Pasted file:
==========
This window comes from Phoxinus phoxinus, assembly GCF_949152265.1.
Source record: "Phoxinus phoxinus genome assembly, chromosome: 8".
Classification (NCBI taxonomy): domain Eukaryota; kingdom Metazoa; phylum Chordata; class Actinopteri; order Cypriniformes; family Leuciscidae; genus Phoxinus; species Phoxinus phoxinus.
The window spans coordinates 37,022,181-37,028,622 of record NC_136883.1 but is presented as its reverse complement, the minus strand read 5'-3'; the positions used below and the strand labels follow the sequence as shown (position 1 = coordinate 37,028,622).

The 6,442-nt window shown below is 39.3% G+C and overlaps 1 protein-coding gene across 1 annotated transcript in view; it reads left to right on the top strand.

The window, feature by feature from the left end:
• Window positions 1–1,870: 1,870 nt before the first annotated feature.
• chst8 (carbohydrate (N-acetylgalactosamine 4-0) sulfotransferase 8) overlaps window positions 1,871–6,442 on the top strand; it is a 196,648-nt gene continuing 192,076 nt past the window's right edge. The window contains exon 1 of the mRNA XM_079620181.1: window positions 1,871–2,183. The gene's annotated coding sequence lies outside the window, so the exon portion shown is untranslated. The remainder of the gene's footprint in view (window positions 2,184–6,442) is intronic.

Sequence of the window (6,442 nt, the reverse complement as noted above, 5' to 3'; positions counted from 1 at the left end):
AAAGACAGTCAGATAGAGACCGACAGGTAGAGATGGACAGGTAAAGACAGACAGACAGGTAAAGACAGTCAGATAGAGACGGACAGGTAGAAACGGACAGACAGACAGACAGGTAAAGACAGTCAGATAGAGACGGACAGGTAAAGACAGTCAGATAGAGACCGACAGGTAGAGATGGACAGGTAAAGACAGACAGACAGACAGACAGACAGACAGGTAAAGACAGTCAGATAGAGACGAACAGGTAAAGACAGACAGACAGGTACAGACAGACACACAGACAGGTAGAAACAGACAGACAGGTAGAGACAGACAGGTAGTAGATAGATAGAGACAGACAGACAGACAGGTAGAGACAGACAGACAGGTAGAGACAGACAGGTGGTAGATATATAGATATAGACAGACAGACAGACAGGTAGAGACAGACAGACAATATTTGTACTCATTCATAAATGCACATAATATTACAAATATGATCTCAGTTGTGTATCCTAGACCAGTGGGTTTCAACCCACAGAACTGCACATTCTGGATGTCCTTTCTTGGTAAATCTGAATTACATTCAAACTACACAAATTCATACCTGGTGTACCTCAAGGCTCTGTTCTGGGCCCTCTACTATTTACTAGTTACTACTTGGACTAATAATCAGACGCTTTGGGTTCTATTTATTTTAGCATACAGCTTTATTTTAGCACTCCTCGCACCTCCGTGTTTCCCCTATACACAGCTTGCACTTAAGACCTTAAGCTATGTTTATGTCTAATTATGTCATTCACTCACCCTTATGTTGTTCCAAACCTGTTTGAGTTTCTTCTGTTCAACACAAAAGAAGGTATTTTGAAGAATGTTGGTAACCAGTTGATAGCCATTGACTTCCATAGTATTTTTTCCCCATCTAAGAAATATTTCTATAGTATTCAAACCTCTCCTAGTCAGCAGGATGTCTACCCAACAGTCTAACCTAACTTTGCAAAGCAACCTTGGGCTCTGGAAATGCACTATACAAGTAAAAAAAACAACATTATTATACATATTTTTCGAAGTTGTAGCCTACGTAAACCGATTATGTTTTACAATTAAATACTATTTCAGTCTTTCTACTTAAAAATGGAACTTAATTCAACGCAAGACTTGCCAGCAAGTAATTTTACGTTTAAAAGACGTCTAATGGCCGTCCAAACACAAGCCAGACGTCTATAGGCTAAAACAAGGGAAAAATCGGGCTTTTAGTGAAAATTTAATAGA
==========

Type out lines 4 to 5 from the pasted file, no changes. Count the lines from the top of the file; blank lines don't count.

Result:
The window spans coordinates 37,022,181-37,028,622 of record NC_136883.1 but is presented as its reverse complement, the minus strand read 5'-3'; the positions used below and the strand labels follow the sequence as shown (position 1 = coordinate 37,028,622).

The 6,442-nt window shown below is 39.3% G+C and overlaps 1 protein-coding gene across 1 annotated transcript in view; it reads left to right on the top strand.